In the UK and other places, perhaps one "has" a shower, however in the US we say "take" a shower. Apparently, in Italy it is "make" a shower.
In Italian, they don't say that they "have a shower". Instead they "take a shower" or they "make a shower". So this is correct Italian.
I'd like to know also. Can a native speaker answer this?? 'di' means 'in the' now?? I thought it's 'of'...confusing!
I'd like to know also, re. the 'di' for in. Could it be 'nel', 'in' or 'a'?? There seem to be so many different words for 'in', I'm getting very confused!
This is only an assumption because my command of the language is novice at best but I would assume that because "su", "ni", "in" and "a" are more literal/contextual translations of "in". You would or could never say that your physically in a time of day or month, so none of those would truly work (I know abstract but bare with me). "Di" on the other-hand does because it is translated mostly to "of" and my understand is that it means "of that" particular time.
I hope that helps some!
Brian- FYI, it's "bear with me." What you said would mean something entirely different! (But perhaps fun!) ;P
I'm wondering if it means it's a regular thing, that I take a shower every afternoon. Hoping an expert will step in on this.
I, too, wondered why it's di rather than in, or even per, which seems to have a temporal use.
I completely agree. I have a shower and I take a shower are equally correct.
I knew it would be marked wrong if I said take so I wrote "I do an afternoon shower" I got it wrong and DL told me it is "I take an afternoon shower." So much for trying to prevent a heart loss.
As do I! They are so hard to decipher the meaning sometimes. I also dislike prepositions only because they're so darn hard to figure out and how to use them!!!
I don't know why people voted your comment down. I agree 100% with what you wrote.
I also dislike the downvoting. If you disagree with the person, it's best to say why. The only reason I'd downvote anything is if the person writes something racist or offensive. I upvoted Briguy's comment to bring it back to 0 and upvoted you too, just because. Prepositions are often one of the most difficult things in any language because each language uses them so differently. If you think this is complicated, you should try Irish! It is gratifying once you figure it out, although figuring it out is often a matter of doing it over and over again until your brain hurts. (I also get pomeriggio and pomedoro mixed up and I'm pretty sure I once translated this as "I take a tomato shower".)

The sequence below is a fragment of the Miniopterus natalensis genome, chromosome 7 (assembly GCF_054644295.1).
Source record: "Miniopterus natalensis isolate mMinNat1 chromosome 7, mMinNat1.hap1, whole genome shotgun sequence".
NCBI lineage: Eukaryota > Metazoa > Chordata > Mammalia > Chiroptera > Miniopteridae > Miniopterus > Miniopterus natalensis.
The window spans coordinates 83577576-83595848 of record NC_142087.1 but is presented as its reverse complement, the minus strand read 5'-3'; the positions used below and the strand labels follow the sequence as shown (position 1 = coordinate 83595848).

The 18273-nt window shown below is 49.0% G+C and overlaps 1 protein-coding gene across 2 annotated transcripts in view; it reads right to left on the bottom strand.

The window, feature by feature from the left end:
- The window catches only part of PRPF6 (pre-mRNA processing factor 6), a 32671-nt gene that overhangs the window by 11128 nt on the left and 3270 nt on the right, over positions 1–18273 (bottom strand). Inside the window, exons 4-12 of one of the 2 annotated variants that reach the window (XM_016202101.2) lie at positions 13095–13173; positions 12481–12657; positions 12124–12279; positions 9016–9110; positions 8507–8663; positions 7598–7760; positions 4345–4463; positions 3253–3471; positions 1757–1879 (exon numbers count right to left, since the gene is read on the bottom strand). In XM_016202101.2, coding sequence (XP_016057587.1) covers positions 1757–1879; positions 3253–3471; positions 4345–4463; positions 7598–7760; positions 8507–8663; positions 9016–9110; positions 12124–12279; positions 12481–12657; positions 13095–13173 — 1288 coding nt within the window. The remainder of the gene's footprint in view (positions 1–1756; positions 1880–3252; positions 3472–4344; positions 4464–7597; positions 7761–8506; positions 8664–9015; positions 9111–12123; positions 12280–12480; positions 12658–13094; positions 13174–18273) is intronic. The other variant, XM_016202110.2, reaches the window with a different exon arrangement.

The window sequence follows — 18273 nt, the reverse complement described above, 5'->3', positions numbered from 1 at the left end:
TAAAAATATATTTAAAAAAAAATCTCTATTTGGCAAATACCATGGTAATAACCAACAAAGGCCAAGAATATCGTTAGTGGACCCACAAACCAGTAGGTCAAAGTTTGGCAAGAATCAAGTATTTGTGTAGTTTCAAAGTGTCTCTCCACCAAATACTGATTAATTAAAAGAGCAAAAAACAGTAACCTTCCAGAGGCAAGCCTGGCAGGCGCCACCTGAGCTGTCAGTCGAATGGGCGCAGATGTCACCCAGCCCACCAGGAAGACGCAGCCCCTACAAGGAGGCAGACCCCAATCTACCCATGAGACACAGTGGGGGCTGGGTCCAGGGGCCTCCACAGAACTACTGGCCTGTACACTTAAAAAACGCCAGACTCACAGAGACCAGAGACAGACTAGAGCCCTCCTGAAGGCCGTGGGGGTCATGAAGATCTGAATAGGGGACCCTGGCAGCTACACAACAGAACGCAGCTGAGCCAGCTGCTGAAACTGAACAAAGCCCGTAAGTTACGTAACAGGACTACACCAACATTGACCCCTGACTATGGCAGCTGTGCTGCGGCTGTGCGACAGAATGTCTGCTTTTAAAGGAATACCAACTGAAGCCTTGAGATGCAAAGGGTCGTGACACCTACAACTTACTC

Thanks guys! 5 months ago I was kind of struggling with them but since I try to practice every day the prepositions and idioms are getting easier. I still have a few wrong but they're not as bad now, it just takes a little bit of persistence :D
Is this not supposed to use the reflexive form i.e. mi faccio una docia ......?
Why was ‘I have a shower in the afternoon’ marked incorrect suddenly? The right answer apparently now should be ‘ I have 1 shower ....’
The answer is I TAKE a shower in the afternoon. In the US, if you say you "have a shower" (without the "in the afternoon") you are saying you have a shower in your home. In the US we TAKE a shower. It seems like maybe in other English speaking countries you would HAVE a shower but not really a common thing to say in the US. And it seems that DL uses more US phrasing (or at least to me it seems that way). But if you report it as a possible correct answer then they might change it. As far as the "I have 1 shower" answer, I've noticed that sometimes when you don't get the correct verb, they "correct" the answer to something using the incorrect verb you used. I used an incorrect verb on another lesson and it "corrected me" to the incorrect verb and "1" of whatever it was. That's just a glitch in their system. Try using Take instead of Have and the answer should be fine.
If I heard correctly, the audio says 'dUccia' instead of 'dOccia'. I have heard many times the 'o' as 'u' sounds. How can I know when pronounce them in one way or the other? Thanks in advanced :)
Can someone clearly explain why "di" is used in this sentence? I thought "di" meant "of" or "about", or "than".
This is funny, in English you take/have a shower, while in Italian you make a shower. It makes sense, since in Romanian we say it the same way, fac un duş :)